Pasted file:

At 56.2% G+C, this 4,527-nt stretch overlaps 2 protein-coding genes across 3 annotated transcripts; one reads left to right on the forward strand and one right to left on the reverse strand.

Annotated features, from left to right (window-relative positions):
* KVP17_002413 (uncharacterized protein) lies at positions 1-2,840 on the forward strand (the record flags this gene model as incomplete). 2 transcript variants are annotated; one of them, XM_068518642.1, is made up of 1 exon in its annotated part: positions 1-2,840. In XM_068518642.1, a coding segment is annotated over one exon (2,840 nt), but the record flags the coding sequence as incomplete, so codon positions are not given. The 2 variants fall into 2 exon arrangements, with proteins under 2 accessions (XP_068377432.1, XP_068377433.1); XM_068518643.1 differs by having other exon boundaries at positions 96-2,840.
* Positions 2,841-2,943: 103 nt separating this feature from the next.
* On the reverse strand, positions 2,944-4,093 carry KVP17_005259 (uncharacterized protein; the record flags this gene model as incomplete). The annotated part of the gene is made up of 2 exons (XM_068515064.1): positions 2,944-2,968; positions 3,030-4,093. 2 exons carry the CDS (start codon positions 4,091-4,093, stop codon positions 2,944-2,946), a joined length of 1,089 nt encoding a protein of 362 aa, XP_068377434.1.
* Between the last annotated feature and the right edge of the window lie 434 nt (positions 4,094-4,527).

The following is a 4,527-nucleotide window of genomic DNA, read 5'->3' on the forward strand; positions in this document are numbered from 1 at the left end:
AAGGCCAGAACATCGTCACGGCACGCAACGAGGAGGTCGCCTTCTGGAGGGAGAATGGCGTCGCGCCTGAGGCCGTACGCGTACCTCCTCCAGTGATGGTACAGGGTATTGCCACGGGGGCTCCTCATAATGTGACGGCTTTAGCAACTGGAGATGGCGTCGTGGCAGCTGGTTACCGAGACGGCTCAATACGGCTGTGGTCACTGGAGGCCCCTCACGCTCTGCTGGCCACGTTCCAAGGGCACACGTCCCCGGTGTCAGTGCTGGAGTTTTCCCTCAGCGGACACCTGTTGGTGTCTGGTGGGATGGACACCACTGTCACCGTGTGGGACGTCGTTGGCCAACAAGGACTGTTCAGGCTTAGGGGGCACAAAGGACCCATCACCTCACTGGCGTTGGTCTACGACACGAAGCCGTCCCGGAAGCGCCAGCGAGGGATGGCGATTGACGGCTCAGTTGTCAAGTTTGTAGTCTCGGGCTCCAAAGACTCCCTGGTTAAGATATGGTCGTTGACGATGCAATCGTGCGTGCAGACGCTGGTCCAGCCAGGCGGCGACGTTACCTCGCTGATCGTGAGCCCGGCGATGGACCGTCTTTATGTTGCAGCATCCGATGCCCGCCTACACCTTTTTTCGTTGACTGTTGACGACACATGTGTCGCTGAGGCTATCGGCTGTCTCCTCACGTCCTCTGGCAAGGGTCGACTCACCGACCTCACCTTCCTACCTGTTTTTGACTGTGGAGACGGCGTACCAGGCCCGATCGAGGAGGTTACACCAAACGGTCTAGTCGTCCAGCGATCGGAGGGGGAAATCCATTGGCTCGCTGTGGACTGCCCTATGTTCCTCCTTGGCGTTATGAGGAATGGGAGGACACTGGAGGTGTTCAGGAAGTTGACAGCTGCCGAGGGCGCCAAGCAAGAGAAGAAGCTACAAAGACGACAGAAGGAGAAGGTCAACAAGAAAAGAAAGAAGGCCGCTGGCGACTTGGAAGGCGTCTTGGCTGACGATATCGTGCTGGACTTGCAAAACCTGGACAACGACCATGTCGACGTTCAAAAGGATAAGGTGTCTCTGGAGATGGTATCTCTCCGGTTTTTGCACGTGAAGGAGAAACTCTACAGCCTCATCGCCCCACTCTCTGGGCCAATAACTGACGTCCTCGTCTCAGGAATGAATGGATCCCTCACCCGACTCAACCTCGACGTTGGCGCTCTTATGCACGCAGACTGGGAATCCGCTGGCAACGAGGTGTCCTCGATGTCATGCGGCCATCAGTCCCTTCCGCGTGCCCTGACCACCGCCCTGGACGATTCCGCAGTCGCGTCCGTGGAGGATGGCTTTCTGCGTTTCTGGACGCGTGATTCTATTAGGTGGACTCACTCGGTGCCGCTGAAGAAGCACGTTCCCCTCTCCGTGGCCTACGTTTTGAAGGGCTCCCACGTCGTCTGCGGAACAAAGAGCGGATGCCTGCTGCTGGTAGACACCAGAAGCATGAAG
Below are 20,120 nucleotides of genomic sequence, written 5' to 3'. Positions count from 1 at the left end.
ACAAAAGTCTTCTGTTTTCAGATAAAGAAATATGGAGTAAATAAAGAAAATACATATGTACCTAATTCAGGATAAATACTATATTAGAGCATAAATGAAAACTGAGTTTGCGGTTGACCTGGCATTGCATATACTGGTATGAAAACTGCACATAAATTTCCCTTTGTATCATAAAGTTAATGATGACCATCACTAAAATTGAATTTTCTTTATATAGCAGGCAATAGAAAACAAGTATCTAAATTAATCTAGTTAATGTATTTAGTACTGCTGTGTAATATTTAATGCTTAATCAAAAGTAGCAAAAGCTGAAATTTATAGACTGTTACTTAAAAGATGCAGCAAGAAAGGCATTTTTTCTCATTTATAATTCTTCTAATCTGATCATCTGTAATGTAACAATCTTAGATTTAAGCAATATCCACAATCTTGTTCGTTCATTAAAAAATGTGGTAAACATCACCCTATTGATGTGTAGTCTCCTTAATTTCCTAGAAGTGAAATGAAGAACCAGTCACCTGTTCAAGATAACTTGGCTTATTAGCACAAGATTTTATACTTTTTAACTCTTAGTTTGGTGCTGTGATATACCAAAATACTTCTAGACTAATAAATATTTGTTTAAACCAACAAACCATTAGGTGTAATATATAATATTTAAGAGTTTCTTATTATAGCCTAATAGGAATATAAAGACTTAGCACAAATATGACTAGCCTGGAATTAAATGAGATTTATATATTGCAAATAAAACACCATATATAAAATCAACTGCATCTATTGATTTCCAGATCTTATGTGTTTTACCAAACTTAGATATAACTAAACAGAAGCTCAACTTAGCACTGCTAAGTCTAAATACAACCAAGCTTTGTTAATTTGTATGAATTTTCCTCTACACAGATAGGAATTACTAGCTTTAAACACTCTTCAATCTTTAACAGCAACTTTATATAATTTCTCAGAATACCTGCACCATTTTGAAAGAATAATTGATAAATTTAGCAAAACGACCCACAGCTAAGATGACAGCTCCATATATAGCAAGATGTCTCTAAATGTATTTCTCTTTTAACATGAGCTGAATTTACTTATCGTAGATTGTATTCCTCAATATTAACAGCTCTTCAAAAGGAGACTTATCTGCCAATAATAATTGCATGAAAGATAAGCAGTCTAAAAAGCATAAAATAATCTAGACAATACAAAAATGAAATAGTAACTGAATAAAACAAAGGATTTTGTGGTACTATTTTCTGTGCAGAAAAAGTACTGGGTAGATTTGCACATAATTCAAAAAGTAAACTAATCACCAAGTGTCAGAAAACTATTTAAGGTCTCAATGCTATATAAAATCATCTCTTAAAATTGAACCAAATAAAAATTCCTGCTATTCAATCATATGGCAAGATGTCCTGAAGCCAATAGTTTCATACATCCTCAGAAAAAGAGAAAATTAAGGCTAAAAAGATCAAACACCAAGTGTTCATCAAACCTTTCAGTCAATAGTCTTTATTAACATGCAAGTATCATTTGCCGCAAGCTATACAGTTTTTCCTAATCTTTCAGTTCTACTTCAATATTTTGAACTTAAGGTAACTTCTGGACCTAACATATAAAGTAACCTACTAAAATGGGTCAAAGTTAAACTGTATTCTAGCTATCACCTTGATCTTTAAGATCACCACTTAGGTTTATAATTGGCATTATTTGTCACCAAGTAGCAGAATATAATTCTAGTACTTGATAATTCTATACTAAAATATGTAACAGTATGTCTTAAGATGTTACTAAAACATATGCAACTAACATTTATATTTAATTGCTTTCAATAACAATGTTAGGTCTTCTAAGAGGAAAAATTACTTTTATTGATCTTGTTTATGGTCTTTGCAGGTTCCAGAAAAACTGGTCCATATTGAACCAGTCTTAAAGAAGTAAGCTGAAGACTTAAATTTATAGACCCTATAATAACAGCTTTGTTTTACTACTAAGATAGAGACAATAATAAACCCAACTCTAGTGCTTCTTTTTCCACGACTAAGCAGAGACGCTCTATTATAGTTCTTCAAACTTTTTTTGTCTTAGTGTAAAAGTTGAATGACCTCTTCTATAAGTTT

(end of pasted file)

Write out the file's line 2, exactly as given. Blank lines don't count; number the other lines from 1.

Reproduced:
Annotated features, from left to right (window-relative positions):